The civil service’s biggest union increased its membership by 2,783 last year, ending what it described as a “decade of decline”.
PCS’s just-published Financial Report 2021 says total member numbers rose to 179,630 by the end of 2020 – a growth of 1.6% on the previous year. It said the increase has continued into 2021 with membership surpassing 183,000 by mid-February.
But the overall figure is still down by around 100,000 on 2010, when membership was just below the 300,000 mark. The union blames the sharp decline on the government’s attempts to end the so-called “check-off” system, where civil servants’ union subscriptions were withdrawn directly from paychecks.
The PCS financial report said the rise in membership was “largely due to the positive impact of the HMRC pay deal”, which offered an average 13% increase in pay over three years for the AA to G6 pay bands.
The deal was the result of months of negotiation between the PCS and HMRC management – along with fellow civil service unions Prospect and ARC, which is the FDA’s branch at the department. It also included a realignment of contracts for the tax-collection agency’s 60,000 staff to remove what HMRC perm sec Jim Harra called a “bewildering array” of different contracts.
Only HMRC staff who were members of the unions were given a vote on whether to accept the eventual offer.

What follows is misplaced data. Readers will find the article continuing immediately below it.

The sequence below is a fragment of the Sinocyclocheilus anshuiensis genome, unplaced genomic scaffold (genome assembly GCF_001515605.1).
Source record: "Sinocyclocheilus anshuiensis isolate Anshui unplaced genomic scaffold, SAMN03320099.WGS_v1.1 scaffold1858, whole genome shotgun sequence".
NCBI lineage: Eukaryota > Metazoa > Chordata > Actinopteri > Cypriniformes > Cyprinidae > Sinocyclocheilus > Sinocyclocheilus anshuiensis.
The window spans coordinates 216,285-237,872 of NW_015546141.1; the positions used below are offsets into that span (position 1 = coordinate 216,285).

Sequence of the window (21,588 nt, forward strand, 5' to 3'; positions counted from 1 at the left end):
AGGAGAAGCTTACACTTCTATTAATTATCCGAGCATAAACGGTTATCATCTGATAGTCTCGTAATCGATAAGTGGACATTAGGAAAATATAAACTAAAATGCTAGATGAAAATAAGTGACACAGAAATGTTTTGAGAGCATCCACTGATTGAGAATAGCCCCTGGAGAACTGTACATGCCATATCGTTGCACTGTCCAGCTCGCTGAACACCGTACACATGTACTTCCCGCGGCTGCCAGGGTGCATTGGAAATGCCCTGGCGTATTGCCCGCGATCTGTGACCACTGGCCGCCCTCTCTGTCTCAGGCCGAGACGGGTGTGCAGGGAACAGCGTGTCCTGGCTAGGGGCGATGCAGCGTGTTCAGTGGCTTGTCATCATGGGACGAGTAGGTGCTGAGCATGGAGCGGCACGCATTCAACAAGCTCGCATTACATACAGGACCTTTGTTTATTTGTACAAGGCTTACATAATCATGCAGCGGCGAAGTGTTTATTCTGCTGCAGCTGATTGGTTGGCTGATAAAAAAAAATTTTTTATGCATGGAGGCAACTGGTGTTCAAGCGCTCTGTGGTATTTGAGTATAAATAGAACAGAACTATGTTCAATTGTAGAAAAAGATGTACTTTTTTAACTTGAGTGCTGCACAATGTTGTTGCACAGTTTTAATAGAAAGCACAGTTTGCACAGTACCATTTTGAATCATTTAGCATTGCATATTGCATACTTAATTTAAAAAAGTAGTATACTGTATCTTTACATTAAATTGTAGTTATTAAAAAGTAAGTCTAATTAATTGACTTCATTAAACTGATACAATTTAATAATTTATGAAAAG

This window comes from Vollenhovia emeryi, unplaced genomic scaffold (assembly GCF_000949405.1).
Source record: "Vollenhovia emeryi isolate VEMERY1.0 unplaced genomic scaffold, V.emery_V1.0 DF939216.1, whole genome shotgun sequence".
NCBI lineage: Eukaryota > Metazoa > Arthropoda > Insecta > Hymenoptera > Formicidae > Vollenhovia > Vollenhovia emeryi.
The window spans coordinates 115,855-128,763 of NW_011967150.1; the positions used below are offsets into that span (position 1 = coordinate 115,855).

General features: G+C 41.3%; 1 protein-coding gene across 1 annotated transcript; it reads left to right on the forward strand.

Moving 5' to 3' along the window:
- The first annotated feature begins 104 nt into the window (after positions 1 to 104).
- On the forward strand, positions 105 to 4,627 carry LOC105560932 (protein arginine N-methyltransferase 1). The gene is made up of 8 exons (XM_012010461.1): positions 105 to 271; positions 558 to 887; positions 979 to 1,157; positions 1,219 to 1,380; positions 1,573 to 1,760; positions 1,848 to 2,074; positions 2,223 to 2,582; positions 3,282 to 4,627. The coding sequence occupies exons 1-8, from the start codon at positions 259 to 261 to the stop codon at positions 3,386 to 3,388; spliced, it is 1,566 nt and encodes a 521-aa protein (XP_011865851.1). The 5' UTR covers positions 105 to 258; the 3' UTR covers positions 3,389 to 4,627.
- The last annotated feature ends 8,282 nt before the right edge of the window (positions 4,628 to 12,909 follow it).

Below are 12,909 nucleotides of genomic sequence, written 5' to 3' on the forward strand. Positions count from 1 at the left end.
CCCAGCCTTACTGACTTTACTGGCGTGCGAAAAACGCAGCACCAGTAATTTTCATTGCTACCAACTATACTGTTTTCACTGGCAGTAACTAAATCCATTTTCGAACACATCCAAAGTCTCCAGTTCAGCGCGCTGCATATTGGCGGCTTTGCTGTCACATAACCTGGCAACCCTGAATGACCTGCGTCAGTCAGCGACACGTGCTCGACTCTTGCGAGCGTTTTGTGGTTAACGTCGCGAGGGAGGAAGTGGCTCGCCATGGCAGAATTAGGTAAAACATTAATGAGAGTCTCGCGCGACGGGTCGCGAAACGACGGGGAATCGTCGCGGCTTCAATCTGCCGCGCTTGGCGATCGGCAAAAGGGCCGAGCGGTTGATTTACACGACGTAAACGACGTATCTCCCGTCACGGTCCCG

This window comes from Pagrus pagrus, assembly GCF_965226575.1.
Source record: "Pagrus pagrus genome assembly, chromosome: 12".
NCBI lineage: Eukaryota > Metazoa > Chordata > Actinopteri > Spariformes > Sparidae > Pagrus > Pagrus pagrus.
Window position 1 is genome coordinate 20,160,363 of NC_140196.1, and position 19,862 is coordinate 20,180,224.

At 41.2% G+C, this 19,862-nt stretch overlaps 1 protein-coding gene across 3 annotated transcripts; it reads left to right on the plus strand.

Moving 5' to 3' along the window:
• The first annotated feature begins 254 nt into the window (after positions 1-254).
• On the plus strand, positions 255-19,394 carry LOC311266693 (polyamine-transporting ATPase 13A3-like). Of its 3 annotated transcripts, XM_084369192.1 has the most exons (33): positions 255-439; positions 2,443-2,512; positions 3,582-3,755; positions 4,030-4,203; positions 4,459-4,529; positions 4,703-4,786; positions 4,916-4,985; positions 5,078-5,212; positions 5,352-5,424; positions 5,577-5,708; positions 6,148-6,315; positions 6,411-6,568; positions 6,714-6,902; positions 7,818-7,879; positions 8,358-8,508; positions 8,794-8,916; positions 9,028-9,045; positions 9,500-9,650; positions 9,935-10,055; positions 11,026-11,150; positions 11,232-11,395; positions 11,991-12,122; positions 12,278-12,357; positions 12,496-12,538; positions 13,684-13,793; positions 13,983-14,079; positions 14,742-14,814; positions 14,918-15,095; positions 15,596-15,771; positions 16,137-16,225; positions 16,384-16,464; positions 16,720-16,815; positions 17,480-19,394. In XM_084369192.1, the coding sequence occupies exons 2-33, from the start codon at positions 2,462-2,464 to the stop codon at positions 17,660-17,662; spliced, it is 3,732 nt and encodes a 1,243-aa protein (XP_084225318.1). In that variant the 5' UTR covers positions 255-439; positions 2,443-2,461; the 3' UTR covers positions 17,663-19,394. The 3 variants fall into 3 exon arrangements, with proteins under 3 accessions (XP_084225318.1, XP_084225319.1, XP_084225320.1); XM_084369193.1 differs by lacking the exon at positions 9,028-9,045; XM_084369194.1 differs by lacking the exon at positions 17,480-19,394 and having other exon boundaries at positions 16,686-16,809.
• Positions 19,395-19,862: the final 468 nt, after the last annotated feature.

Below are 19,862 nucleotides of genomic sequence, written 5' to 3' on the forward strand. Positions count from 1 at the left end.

PCS said the boost to its membership numbers over the past 12 months meant it took in £21.8m in subscriptions during 2020, the largest figure for five years. It also spent less on campaigns in 2020 than it did in 2019: £303,923, down from £618,747 the previous year.
Strategic legal cases and industrial action ballots were the biggest areas of reduced spending. The report said the reduction in spending was “linked to the impact of the Covid pandemic”.
Departments targeted for more check-off damages
In 2018 the PCS was awarded £3m in compensation from the Department for Work and Pensions following a High Court judgement over the ending of the check-off system for collecting union subscriptions directly from staff paychecks.
The financial report said the union believed there was a “reasonable case” to win further claims against other departments that also withdrew check-off. It has already served notice that it intends to seek compensation from the Home Office and the Department for Environment, Food and Rural Affairs and said it would “shortly” target the remaining departments.
“It is not possible to quantify the claims at this stage, however the sums are likely to be significant, and as with any legal matter is inherently unpredictable,” the report said.